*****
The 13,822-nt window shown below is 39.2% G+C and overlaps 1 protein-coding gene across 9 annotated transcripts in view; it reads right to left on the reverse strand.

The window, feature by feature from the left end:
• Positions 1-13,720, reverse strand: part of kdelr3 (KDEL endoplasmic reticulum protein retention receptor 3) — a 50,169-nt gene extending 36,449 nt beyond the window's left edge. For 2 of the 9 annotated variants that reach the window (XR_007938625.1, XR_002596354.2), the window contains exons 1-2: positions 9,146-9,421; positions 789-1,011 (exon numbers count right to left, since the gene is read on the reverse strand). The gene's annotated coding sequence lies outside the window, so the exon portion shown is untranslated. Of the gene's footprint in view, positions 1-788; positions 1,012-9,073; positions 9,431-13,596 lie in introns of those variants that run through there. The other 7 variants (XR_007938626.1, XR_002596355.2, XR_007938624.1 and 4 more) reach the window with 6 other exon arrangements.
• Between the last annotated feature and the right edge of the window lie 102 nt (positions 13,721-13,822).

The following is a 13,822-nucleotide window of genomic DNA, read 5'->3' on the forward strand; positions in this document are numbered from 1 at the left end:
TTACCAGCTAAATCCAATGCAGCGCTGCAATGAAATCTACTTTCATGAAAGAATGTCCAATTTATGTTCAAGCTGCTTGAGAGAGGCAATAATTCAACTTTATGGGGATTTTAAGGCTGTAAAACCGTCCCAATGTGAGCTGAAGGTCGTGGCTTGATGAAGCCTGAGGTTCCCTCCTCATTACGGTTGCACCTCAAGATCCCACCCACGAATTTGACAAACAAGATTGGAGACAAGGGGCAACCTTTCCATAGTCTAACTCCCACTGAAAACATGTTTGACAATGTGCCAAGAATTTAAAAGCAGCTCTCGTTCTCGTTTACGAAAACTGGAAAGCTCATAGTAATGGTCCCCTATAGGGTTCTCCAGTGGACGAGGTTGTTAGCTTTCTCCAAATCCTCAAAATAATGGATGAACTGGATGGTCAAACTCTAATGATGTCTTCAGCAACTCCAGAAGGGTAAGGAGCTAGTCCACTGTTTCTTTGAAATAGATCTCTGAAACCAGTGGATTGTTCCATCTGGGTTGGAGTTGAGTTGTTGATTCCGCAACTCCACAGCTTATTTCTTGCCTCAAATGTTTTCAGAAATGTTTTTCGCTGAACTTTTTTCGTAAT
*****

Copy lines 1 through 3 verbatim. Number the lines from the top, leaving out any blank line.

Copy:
The 13,822-nt window shown below is 39.2% G+C and overlaps 1 protein-coding gene across 9 annotated transcripts in view; it reads right to left on the reverse strand.

The window, feature by feature from the left end:
• Positions 1-13,720, reverse strand: part of kdelr3 (KDEL endoplasmic reticulum protein retention receptor 3) — a 50,169-nt gene extending 36,449 nt beyond the window's left edge. For 2 of the 9 annotated variants that reach the window (XR_007938625.1, XR_002596354.2), the window contains exons 1-2: positions 9,146-9,421; positions 789-1,011 (exon numbers count right to left, since the gene is read on the reverse strand). The gene's annotated coding sequence lies outside the window, so the exon portion shown is untranslated. Of the gene's footprint in view, positions 1-788; positions 1,012-9,073; positions 9,431-13,596 lie in introns of those variants that run through there. The other 7 variants (XR_007938626.1, XR_002596355.2, XR_007938624.1 and 4 more) reach the window with 6 other exon arrangements.